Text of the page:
Tag: Industry

Ruling opens the door for gig drivers as drivers considered independent contractors

The California Court of Appeals ruled Monday that companies such as Uber, DoorDash and Lyft can classify their rideshare and delivery drivers as independent contractors under Proposition 22.

Theresa Rutherford, executive board member of SEIU California and President of SEIU 1021 commented: “The Appeals Court upheld the fundamental policy behind the measure — to protect the independent contractor status of app-based drivers in California while providing drivers with new benefits,” said a statement by the Protect App-Based Drivers and Services coalition.

“The right to join together in a union is the most powerful way for workers to challenge gig corporations’ exploitative business model that profits off of paying low wages and silencing its workers,”

“Today’s ruling opens the door to the possibility for gig drivers and delivery workers to transform their industry through a strong voice on the job,” Rutherford said. “However, the fact that these workers are still being denied the basic protections most workers have in California is a travesty.”

Proposition 22 came about after the California Legislature passed AB 5, which aimed to make it more difficult to classify workers as independent contractors.

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Finance, farming and transport hit hardest by pay cuts, according to Randstad research

Randstad’s latest analysis of the salaries of over 9,000 UK and Ireland workers, and data from 700 placed jobs, highlights the roles, industries, and demographics with the highest salaries or biggest drops over the last year.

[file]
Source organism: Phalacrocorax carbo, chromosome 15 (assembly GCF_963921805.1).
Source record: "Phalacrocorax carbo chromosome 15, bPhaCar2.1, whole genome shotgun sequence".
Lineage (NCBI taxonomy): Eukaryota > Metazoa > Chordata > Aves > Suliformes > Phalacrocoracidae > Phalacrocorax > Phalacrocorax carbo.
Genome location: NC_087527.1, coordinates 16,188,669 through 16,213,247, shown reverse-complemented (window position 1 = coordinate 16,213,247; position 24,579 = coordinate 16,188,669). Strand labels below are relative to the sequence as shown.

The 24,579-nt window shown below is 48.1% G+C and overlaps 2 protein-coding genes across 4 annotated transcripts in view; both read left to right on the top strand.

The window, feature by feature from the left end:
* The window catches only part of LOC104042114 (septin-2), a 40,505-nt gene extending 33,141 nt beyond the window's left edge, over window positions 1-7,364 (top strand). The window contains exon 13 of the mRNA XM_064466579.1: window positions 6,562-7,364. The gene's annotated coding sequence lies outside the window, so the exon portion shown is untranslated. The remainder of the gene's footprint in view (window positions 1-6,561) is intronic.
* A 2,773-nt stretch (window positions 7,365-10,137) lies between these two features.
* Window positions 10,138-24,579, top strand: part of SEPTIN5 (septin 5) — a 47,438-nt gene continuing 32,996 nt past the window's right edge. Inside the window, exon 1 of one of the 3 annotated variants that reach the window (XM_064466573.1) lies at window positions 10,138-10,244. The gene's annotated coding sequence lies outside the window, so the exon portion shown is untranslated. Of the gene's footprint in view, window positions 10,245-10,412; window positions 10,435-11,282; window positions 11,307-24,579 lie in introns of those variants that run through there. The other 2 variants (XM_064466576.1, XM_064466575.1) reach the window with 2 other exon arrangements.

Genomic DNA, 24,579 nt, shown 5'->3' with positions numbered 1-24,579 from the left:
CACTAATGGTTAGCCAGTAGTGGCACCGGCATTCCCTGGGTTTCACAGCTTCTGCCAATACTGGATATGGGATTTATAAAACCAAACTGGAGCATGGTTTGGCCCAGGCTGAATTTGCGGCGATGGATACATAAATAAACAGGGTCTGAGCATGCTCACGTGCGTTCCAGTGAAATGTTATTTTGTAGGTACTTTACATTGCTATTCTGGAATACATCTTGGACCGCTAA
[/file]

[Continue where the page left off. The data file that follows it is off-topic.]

The losers

According to the 2021 Randstad salary guide, Irish finance professionals were hit hardest, with part qualified group accountant seeing salary decline of -8%, followed by finance manager (-6%) and part qualified management accountant (-6%). In terms of sector, those working in agriculture and transportation saw the largest decreases in salary for new roles – reduced by 44% and 43% respectively. The East of England saw the biggest fall in remuneration as a region, with 28% changing jobs with a pay cut compared to just 14% in London.

The older demographic saw the biggest decline, with nearly half (48%) of 55-64-year-olds surveyed reported a decrease in their salary.

The winners

Demand for developers and specialist tech roles pushed their salaries up by 9%, according to Randstad’s Employer Brand Research (REBR), with the East Midlands the best region to find qualified tech workers. Despite the tech boom in the East Midlands, the West saw higher than average vacancies (up 11% overall) while the East fell to 2% below average.

HR assistant salaries rose by 6% in the North East and by an average of 4.5% across the North West, with salaries for other HR-related roles rising by nearly 3% on average across the country. London saw the biggest rise, with 15% of Londoners, across all sectors, received a pay increase of between £2,000 and £5,000 – and a further 15% reporting a pay rise of over £30,000 when switching jobs.

The three highest ranked roles by salary rise were: Software Developer (9%) followed by Marketing Assistant (7%) and HR Manager (5%).

Rise of the marketing assistants